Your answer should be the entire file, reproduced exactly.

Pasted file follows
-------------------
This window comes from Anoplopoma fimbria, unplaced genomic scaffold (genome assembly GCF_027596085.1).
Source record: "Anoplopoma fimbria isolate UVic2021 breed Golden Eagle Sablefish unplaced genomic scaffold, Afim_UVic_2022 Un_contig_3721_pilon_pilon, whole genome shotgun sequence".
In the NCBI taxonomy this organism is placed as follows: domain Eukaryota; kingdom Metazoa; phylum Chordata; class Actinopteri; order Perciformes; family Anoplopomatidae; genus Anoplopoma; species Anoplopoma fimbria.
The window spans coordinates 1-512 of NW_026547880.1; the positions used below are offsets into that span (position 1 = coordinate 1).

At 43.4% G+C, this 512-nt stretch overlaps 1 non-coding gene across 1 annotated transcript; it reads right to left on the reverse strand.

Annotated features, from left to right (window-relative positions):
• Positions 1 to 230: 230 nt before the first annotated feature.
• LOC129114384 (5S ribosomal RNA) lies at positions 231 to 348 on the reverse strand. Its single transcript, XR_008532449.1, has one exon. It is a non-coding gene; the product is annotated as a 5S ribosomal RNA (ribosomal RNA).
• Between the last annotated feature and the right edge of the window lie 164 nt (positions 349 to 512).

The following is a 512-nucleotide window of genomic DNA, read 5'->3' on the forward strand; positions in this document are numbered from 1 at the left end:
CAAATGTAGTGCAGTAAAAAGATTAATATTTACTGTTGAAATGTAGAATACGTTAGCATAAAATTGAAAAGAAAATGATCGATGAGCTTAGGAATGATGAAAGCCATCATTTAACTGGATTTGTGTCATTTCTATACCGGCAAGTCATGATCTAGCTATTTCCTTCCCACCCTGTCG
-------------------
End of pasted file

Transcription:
This window comes from Anoplopoma fimbria, unplaced genomic scaffold (genome assembly GCF_027596085.1).
Source record: "Anoplopoma fimbria isolate UVic2021 breed Golden Eagle Sablefish unplaced genomic scaffold, Afim_UVic_2022 Un_contig_3721_pilon_pilon, whole genome shotgun sequence".
In the NCBI taxonomy this organism is placed as follows: domain Eukaryota; kingdom Metazoa; phylum Chordata; class Actinopteri; order Perciformes; family Anoplopomatidae; genus Anoplopoma; species Anoplopoma fimbria.
The window spans coordinates 1-512 of NW_026547880.1; the positions used below are offsets into that span (position 1 = coordinate 1).

At 43.4% G+C, this 512-nt stretch overlaps 1 non-coding gene across 1 annotated transcript; it reads right to left on the reverse strand.

Annotated features, from left to right (window-relative positions):
• Positions 1 to 230: 230 nt before the first annotated feature.
• LOC129114384 (5S ribosomal RNA) lies at positions 231 to 348 on the reverse strand. Its single transcript, XR_008532449.1, has one exon. It is a non-coding gene; the product is annotated as a 5S ribosomal RNA (ribosomal RNA).
• Between the last annotated feature and the right edge of the window lie 164 nt (positions 349 to 512).

The following is a 512-nucleotide window of genomic DNA, read 5'->3' on the forward strand; positions in this document are numbered from 1 at the left end:
CAAATGTAGTGCAGTAAAAAGATTAATATTTACTGTTGAAATGTAGAATACGTTAGCATAAAATTGAAAAGAAAATGATCGATGAGCTTAGGAATGATGAAAGCCATCATTTAACTGGATTTGTGTCATTTCTATACCGGCAAGTCATGATCTAGCTATTTCCTTCCCACCCTGTCG